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Lee Chih Kai aiming for World Cup hat-trick in Baku – with Tokyo 2020 in focus

 
Publication date : 12/03/2019

Lee Chih Kai will arrive in Baku this week for the third stage of the 2018-2020 FIG Individual Apparatus World Cup series as one of the hottest properties in world Gymnastics.

Having won a historic world championship medal last year, the Pommel Horse specialist from Chinese Taipei has followed up with golds at both World Cup events held so far, and is targeting his nation’s first Gymnastics Olympic medal in Tokyo next year. However, Lee has never forgotten his humble roots, nor the unusual manner in which he learned to perform in public.

Hailing from Yilan County in the north-east of his country, Lee started performing rudimentary Gymnastics moves to help attract customers to his family’s vegetable stall in the local market when he was just six years old.

“Because I had just joined the Gymnastics team at that time, my aunts and uncles at the market were very curious,” Lee said. “They asked: ‘What is Gymnastics?’ So I did some basic moves – handstands, rollovers, et cetera, and I had the experience to get used to performing in front of the public. They all felt very happy and very special, because few people practised Gymnastics at that time, so they felt very different.”

Lee has continued to make his family and local community proud, not least when he won Chinese Taipei’s first medal for 25 years at the Artistic Gymnastics World Championships, when he took bronze in the Pommel Horse in Doha last year.

“I was very happy to win the bronze medal but it is just part of a process and I cannot be relaxed,” Lee said. “My family was very happy. They were very nervous during the championships and when I completed my performance, a weight was lifted from their hearts and they applauded me.”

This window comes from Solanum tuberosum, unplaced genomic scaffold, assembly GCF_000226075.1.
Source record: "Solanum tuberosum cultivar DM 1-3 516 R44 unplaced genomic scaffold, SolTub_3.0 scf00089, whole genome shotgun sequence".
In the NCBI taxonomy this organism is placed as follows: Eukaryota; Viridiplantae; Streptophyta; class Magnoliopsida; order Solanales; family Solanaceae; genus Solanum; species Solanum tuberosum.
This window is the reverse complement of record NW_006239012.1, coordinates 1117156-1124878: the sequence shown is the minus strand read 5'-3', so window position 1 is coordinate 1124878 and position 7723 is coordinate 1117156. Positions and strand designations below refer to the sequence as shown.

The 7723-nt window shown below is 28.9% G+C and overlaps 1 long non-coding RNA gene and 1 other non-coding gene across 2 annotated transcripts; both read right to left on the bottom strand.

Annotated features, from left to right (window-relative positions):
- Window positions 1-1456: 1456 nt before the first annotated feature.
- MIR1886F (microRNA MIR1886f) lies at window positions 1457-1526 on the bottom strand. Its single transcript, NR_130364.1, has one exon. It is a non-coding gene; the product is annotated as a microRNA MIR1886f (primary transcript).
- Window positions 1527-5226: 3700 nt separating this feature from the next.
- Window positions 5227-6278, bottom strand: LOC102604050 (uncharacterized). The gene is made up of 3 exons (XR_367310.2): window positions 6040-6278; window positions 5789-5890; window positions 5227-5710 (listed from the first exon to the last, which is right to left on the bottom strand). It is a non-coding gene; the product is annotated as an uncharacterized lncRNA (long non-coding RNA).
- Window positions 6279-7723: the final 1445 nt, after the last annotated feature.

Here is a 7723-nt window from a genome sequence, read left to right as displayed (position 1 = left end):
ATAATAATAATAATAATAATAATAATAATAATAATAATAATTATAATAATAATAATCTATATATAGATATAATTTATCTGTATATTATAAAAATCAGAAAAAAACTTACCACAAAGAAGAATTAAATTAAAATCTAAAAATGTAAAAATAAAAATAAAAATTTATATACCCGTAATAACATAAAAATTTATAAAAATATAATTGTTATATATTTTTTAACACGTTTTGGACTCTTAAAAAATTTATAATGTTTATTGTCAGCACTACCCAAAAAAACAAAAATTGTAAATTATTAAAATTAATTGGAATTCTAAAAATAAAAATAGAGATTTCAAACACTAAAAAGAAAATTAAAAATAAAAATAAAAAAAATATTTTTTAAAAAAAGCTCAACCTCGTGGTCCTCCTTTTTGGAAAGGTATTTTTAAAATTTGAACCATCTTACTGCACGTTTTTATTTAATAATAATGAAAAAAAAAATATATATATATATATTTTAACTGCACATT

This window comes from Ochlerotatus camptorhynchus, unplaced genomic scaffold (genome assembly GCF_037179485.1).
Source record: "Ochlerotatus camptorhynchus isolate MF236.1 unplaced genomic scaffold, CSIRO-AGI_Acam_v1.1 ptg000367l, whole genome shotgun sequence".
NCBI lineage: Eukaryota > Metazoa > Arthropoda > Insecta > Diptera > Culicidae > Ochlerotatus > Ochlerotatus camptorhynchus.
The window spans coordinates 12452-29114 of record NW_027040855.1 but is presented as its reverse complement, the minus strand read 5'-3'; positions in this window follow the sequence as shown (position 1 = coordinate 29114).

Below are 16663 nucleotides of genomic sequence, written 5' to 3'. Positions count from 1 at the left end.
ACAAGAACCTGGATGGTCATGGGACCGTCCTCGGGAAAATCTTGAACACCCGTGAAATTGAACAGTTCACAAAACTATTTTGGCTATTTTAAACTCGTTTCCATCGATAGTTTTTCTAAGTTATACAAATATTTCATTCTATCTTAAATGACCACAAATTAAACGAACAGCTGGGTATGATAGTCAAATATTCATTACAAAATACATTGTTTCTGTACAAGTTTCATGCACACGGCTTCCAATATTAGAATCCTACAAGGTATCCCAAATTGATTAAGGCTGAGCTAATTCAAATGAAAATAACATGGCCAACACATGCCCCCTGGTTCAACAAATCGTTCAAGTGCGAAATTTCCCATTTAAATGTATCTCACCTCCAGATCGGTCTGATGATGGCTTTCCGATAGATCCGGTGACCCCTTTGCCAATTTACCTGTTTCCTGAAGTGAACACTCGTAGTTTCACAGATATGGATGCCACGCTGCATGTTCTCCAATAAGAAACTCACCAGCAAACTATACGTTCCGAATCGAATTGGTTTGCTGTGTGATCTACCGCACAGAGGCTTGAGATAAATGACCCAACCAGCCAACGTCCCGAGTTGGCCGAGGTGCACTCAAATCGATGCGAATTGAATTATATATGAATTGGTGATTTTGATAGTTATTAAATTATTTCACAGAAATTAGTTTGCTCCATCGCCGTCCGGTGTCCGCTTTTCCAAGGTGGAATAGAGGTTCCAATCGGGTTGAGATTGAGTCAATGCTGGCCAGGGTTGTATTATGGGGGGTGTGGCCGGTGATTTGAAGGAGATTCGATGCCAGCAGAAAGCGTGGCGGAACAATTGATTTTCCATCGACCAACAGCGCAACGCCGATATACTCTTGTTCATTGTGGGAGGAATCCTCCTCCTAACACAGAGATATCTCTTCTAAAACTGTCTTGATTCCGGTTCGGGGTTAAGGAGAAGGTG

For the first time, the current Individual Apparatus World Cup Series is offering gymnasts the chance to qualify directly for the Olympic Games. Lee topped the podium in Cottbus, Germany, with a massive score last November, then again in Melbourne, Australia, in February.

He aims to keep his run going when the third stage starts in the Azerbaijani capital on Thursday (14 March) and throughout the remaining five World Cup events up to March 2020. Points will be awarded according to placement on each individual apparatus and Olympic berths will be distributed based on these totals.

“I hope that Baku will be as smooth as the first two stops, Cottbus and Melbourne,” said Lee, now 22. ”I aim to perform at my (best possible) level and challenge myself.”

Lee’s 31st-place finish in Pommel Horse at the Rio 2016 Games is Chinese Taipei’s highest individual finish at the Olympic Games (their men’s team came 17th at the Tokyo 1964 Games) but Lee was not able to perform to his best in Brazil as he had broken his foot and torn ankle ligaments one month before, forcing him to pull out of the All-around competition.

He is hoping to show what he can do on the Olympic stage in the Japanese capital next year.

“My result at the 2016 Rio Olympics was not so satisfying but it was a great learning experience for me because it is the biggest stage for athletes, and because of my Olympic training I grew a lot. So the Olympics are very significant and impressive to me.

“I hope that I can do a good job in the Pommel Horse (in Tokyo), that I perform well, and I will be able to stand on the podium and create new history. I’ll be very happy if I can win an Olympic medal and also hope to give others more motivation and the strength to work together.”

Lee has already been an inspiration to many in his homeland, having been the subject of two documentaries about his career, both directed by the brother of his coach, Lin Yu Hsin. The two films – Jump Boys! (2005) and Jump Men! (2017) – followed the careers of Lee and six other gymnasts from boyhood to, in Lee’s case, international recognition.

Lee credits the documentaries with helping him maintain his motivation as he strives to fulfil his potential. “I am very grateful to the director for helping me to record my life process,” he says. “Sometimes I go back to watch the documentary and I find my original intentions. It recovers my enthusiasm.”

But despite being a kind of movie star in his home country and hotly tipped for Olympic success, Lee remains aware of his humble roots and appreciative of those who have helped him rise to become one of the most exciting gymnasts on the planet.
“The process of progress is very difficult but I have been helped by many people,” he said. “Only this way can I have such good results today. Without their support and care, there would be no me today, no such international achievements. So I am very grateful to those who helped me.”